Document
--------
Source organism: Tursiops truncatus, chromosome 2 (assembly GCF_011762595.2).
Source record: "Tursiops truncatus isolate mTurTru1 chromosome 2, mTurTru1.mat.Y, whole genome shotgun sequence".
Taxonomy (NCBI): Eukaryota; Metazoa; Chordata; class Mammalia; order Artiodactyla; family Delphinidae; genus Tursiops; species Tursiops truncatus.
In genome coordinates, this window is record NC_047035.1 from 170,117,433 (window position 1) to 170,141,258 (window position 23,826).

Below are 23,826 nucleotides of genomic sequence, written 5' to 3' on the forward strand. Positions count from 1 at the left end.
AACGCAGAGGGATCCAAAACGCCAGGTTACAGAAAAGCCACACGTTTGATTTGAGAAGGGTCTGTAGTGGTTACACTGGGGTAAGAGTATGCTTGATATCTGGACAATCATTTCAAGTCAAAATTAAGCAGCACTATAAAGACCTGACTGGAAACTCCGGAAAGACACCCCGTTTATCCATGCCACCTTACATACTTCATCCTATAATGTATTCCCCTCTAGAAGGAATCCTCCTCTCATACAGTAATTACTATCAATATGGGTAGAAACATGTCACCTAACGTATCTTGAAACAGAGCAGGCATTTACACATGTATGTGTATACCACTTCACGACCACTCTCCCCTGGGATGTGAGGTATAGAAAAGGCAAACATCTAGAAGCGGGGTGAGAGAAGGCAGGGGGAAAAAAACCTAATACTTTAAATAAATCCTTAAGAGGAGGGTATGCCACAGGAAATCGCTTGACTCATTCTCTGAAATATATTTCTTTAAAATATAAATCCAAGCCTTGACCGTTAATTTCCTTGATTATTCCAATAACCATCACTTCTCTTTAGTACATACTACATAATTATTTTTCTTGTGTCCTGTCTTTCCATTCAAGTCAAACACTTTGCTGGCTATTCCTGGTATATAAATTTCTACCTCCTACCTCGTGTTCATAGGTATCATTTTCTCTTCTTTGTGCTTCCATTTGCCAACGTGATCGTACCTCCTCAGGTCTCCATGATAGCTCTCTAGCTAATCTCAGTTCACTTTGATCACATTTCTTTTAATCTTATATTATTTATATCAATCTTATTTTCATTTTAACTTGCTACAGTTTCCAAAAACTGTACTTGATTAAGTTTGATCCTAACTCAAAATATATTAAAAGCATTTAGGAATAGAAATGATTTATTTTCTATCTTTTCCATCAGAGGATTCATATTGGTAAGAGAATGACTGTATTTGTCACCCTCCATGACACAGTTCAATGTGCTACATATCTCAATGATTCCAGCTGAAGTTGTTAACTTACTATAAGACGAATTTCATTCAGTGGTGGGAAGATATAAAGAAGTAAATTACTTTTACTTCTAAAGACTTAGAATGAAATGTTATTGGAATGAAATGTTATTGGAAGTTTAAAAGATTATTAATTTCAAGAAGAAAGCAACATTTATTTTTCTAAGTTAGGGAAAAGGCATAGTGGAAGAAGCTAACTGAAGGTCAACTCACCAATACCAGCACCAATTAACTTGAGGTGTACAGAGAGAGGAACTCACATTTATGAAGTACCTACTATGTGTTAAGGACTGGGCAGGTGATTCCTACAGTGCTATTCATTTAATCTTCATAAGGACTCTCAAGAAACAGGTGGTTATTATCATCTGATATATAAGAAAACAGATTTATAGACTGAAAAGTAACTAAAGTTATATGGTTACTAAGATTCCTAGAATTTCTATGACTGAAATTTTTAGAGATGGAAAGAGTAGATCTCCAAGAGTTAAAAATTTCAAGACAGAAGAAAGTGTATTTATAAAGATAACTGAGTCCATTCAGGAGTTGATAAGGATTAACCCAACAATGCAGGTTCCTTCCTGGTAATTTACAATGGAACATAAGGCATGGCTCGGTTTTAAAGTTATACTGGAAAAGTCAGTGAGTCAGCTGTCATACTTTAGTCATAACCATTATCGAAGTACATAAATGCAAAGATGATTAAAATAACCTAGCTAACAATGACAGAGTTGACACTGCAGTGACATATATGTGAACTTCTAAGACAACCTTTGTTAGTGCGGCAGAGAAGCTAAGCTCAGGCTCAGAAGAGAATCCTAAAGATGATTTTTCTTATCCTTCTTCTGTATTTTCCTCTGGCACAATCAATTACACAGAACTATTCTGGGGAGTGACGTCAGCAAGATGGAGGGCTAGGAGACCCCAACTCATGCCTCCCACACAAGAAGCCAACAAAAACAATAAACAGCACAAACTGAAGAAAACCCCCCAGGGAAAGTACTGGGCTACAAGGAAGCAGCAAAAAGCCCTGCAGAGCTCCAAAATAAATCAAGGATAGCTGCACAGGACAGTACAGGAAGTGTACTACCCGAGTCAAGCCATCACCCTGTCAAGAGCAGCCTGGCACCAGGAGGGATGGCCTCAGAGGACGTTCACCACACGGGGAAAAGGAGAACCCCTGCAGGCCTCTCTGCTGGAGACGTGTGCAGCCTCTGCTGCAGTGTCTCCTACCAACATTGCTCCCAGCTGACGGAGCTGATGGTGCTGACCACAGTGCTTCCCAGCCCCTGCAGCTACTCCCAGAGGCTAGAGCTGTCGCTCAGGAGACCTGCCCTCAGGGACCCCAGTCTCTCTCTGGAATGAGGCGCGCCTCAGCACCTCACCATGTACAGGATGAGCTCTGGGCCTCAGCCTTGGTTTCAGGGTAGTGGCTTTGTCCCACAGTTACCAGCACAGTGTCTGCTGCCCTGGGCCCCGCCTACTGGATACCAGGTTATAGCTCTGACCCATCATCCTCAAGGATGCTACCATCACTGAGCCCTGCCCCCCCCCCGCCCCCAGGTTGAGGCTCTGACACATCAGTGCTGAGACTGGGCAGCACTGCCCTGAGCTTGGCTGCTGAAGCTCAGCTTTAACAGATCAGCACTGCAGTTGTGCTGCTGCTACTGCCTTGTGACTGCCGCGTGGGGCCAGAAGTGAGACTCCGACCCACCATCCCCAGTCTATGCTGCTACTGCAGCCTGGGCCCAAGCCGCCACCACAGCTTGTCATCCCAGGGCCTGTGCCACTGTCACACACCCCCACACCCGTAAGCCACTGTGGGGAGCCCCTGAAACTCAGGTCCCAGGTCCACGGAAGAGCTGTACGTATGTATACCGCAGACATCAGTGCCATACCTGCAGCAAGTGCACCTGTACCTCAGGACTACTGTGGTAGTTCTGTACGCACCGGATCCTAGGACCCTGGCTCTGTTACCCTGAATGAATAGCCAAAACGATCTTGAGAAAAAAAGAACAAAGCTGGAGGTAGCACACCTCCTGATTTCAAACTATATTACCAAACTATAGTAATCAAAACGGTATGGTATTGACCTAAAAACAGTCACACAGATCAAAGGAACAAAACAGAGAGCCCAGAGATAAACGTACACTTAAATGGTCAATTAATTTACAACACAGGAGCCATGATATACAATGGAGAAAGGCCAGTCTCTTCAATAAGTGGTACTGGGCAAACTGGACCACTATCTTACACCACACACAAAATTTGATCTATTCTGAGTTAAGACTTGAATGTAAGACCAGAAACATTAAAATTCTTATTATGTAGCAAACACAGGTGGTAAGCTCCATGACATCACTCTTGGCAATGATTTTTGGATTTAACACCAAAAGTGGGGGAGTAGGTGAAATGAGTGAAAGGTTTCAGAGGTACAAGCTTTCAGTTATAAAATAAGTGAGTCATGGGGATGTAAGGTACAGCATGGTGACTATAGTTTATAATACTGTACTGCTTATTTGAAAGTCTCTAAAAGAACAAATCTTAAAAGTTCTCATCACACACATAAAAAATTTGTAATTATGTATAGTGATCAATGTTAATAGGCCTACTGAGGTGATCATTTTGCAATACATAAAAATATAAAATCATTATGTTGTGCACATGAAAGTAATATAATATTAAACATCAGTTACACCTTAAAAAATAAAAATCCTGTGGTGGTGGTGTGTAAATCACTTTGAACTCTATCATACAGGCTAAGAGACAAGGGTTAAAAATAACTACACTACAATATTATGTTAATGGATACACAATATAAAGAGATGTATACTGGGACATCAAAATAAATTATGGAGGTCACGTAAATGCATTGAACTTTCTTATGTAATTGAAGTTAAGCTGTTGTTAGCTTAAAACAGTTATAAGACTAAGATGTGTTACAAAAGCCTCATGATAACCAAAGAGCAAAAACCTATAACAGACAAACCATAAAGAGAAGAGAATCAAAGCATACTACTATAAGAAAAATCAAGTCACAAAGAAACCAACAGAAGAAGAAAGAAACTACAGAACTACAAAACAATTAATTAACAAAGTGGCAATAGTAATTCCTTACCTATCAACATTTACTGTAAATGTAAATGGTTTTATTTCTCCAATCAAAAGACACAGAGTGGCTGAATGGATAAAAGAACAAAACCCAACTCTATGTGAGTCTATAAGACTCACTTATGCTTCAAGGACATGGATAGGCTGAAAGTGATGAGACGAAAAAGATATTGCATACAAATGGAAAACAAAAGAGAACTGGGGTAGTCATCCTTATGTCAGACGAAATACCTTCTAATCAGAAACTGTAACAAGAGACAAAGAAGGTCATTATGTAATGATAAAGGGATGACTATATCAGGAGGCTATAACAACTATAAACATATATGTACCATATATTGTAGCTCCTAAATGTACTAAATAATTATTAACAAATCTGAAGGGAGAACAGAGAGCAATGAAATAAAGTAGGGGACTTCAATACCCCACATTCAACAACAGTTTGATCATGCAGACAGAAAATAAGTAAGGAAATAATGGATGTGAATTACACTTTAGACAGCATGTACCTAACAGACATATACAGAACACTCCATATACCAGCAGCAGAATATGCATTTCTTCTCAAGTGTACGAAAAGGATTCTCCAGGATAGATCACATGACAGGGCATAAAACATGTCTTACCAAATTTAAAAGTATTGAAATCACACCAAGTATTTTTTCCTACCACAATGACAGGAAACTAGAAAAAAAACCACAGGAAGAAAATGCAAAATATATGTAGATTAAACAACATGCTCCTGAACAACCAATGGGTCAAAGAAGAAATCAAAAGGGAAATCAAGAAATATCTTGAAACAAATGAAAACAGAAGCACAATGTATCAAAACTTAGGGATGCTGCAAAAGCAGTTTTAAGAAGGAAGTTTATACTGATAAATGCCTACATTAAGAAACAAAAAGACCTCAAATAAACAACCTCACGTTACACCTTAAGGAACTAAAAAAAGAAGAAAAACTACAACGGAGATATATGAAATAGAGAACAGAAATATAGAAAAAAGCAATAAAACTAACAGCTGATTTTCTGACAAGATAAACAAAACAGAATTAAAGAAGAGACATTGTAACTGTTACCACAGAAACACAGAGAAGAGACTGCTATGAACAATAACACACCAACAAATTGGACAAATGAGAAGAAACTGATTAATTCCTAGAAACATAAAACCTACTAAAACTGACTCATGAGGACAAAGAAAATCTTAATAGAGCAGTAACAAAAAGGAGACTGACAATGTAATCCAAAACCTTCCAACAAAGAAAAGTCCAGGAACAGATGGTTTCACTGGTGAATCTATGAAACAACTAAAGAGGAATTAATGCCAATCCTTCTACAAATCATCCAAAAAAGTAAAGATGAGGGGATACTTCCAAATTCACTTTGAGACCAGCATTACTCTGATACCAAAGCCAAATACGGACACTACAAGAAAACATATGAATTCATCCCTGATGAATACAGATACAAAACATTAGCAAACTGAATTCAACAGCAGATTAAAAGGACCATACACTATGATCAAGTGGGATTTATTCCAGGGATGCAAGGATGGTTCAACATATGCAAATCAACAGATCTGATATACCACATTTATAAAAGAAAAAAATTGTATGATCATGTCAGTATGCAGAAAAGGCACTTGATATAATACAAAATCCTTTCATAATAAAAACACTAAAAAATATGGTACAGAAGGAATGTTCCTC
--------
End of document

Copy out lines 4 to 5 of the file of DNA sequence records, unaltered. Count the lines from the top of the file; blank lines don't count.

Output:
In genome coordinates, this window is record NC_047035.1 from 170,117,433 (window position 1) to 170,141,258 (window position 23,826).

Below are 23,826 nucleotides of genomic sequence, written 5' to 3' on the forward strand. Positions count from 1 at the left end.